Businessman Paulo Dias, who has lived in Maputo for two years, told the BBC that "a few years ago, the thought of moving to one of Africa's poorest countries in search of work would have seemed unthinkable for most Portuguese, particularly given the bitter legacy of the colonial period. But Mozambique is changing and times are hard in Portugal."

Like the rest of the African continent, any true boom is likely to take place in the arena of tech, and whilst it may begin with expats, it will be the locals that will drive innovation. Take into account that 46% of the population is under 14-years old and 66% of the population is under 24 (life expectancy 52 remember) and it seems almost certain that this massive group people will be looking to build better a future. Just like in Kenya, promoting technology will most likely be the answer.

Last September the Southern African ICT Summit took place in Maputo. Sean Moroney, Chairman of AITEC Africa set the challenge, "Mozambique's ICT sector needs to rise to the rapidly escalating management demands of its dramatically expanding economy." Held to coincide with the first phase of the National Science and Technology Park, Moroney added, "The Park provides the world-class infrastructure on which world-class innovation, product development, entrepreneurship and training can be built - provided local and international investors seize the abundant opportunities that this facility presents."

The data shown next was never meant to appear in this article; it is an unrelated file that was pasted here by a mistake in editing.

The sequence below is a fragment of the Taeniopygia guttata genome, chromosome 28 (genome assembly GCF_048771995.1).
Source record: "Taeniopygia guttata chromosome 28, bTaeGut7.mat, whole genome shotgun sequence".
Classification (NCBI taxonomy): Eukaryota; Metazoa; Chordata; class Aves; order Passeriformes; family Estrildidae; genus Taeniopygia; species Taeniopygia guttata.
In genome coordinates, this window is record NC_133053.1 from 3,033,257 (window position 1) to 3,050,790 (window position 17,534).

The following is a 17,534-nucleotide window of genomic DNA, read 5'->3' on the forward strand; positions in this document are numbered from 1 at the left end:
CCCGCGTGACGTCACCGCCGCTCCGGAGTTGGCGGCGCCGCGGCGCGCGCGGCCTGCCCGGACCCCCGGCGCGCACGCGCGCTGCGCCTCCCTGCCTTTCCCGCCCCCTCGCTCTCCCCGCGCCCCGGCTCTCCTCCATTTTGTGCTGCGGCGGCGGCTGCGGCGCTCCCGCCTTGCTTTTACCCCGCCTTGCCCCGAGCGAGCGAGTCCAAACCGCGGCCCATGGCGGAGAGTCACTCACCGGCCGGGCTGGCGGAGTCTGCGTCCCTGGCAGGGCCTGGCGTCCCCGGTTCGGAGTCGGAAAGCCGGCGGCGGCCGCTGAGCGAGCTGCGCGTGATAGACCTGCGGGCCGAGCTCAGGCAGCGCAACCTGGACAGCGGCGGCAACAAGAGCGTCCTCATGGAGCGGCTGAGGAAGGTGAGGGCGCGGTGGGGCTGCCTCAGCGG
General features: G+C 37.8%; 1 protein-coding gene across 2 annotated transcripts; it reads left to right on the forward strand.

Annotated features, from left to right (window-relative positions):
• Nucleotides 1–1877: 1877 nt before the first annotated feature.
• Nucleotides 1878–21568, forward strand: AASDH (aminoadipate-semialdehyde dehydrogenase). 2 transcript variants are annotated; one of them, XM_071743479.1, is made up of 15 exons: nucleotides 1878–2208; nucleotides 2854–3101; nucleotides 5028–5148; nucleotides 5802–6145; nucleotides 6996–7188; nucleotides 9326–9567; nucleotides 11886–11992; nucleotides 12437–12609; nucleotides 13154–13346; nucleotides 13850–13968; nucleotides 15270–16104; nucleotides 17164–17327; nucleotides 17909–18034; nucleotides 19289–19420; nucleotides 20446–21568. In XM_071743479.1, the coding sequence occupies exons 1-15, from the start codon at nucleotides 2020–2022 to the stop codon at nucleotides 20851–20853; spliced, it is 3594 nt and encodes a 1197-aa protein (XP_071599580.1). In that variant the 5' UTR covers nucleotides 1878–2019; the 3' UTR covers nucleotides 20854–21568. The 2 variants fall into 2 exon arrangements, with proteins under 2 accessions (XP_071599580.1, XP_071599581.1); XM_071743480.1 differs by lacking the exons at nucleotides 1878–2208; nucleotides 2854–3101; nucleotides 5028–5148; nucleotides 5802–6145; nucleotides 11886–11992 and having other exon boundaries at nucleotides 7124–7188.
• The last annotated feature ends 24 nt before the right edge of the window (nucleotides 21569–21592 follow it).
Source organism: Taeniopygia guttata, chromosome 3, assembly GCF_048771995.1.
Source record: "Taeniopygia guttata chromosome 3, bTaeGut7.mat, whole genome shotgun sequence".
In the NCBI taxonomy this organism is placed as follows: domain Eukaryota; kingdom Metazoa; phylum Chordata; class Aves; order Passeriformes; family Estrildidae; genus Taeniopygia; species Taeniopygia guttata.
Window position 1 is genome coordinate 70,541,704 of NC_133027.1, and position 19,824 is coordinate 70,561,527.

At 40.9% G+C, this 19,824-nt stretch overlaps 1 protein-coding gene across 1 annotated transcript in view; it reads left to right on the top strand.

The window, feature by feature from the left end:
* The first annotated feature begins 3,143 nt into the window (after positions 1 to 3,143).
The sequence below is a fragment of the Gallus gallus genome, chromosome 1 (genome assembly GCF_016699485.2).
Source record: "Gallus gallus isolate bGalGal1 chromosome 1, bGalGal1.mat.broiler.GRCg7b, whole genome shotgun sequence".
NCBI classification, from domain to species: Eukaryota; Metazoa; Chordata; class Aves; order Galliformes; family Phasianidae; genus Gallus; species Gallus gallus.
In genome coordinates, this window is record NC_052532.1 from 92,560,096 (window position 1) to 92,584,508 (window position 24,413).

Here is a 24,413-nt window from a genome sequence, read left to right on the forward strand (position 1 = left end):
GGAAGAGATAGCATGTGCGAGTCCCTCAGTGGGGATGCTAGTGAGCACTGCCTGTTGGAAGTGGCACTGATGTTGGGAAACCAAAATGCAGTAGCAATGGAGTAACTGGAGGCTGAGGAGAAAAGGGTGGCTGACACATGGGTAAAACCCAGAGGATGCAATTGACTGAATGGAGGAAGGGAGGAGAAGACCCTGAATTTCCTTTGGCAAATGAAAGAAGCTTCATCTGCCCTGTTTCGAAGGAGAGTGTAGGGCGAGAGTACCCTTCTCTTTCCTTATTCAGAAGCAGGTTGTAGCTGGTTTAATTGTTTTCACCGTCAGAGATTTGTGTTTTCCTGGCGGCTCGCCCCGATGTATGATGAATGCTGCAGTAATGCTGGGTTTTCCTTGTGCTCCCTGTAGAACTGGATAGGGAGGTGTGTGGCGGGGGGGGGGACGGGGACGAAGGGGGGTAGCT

This will be no mean feat; statistics from Budde show estimates for 2013 suggest 49% mobile penetration rate, but only 7.4% internet penetration rate due to "inadequate fixed-line infrastructure and the high cost of international bandwidth, but this market sector is now accelerating." However, last year, Maputo did manage to make it into tenth place for the fastest internet speeds in Africa, while sitting at 140th on the global index.

Perhaps the business opportunities in this region are best summed up by the current Maputo Business Tower development. Work began four years ago, and on completion next year, it is set to be the tallest building in Mozambique, boasting 32 floors of offices, five storeys of car parks, space for shopping centres, and crowned by a heliport. When the building works were announced, the Mayor of Maputo, David Simango, said it was the largest construction in the capital since independence in 1975. Whilst in 2010, Transport and Communications Minister Paulo Zucula declared "We can be proud of a 47 storey building. It shows that we are on the right path, and symbolizes the development of infrastructures that is happening throughout the country".

32 floors of office space does certainly does seem a lot to fill... but the potential in Mozambique is astonishing and the discovery of natural resources seems only the tip of the iceberg. It is people that really drive development; people from the inside and of course, people with a vested interest from the outside. The Portuguese may have been hated over five centuries of rule, but many founded a life in Mozambique, and by moving back they are coming home. And with the tropical climate, endless beaches and seemingly limitless potential, who can blame them...

 

By Kathryn Cave Editor at IDG Connect